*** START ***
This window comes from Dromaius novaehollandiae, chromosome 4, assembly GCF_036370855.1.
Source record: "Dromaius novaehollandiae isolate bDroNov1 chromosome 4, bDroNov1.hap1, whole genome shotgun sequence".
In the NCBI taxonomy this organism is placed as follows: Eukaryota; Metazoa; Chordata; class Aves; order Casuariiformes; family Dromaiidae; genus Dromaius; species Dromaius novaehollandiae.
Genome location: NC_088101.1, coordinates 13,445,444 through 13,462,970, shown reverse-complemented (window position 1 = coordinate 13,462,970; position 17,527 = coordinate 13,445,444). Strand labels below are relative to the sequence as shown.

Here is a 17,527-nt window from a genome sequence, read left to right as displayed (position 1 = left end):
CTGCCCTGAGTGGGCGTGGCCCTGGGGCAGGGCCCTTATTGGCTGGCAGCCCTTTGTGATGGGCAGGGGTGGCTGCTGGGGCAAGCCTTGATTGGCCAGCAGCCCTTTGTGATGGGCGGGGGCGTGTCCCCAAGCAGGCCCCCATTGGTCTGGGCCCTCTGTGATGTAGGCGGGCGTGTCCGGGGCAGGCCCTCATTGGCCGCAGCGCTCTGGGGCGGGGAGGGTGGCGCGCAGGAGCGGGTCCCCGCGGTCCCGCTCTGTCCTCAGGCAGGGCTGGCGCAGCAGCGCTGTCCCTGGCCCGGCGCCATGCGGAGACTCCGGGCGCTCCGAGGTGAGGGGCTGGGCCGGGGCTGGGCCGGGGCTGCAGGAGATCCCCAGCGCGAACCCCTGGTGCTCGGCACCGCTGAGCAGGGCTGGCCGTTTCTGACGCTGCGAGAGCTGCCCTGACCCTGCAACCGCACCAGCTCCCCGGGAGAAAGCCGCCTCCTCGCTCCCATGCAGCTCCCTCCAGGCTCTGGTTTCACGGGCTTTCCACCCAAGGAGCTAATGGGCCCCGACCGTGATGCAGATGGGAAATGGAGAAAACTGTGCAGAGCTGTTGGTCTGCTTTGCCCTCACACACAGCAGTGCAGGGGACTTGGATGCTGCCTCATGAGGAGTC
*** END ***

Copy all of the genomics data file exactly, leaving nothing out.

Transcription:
This window comes from Dromaius novaehollandiae, chromosome 4, assembly GCF_036370855.1.
Source record: "Dromaius novaehollandiae isolate bDroNov1 chromosome 4, bDroNov1.hap1, whole genome shotgun sequence".
In the NCBI taxonomy this organism is placed as follows: Eukaryota; Metazoa; Chordata; class Aves; order Casuariiformes; family Dromaiidae; genus Dromaius; species Dromaius novaehollandiae.
Genome location: NC_088101.1, coordinates 13,445,444 through 13,462,970, shown reverse-complemented (window position 1 = coordinate 13,462,970; position 17,527 = coordinate 13,445,444). Strand labels below are relative to the sequence as shown.

Here is a 17,527-nt window from a genome sequence, read left to right as displayed (position 1 = left end):
CTGCCCTGAGTGGGCGTGGCCCTGGGGCAGGGCCCTTATTGGCTGGCAGCCCTTTGTGATGGGCAGGGGTGGCTGCTGGGGCAAGCCTTGATTGGCCAGCAGCCCTTTGTGATGGGCGGGGGCGTGTCCCCAAGCAGGCCCCCATTGGTCTGGGCCCTCTGTGATGTAGGCGGGCGTGTCCGGGGCAGGCCCTCATTGGCCGCAGCGCTCTGGGGCGGGGAGGGTGGCGCGCAGGAGCGGGTCCCCGCGGTCCCGCTCTGTCCTCAGGCAGGGCTGGCGCAGCAGCGCTGTCCCTGGCCCGGCGCCATGCGGAGACTCCGGGCGCTCCGAGGTGAGGGGCTGGGCCGGGGCTGGGCCGGGGCTGCAGGAGATCCCCAGCGCGAACCCCTGGTGCTCGGCACCGCTGAGCAGGGCTGGCCGTTTCTGACGCTGCGAGAGCTGCCCTGACCCTGCAACCGCACCAGCTCCCCGGGAGAAAGCCGCCTCCTCGCTCCCATGCAGCTCCCTCCAGGCTCTGGTTTCACGGGCTTTCCACCCAAGGAGCTAATGGGCCCCGACCGTGATGCAGATGGGAAATGGAGAAAACTGTGCAGAGCTGTTGGTCTGCTTTGCCCTCACACACAGCAGTGCAGGGGACTTGGATGCTGCCTCATGAGGAGTC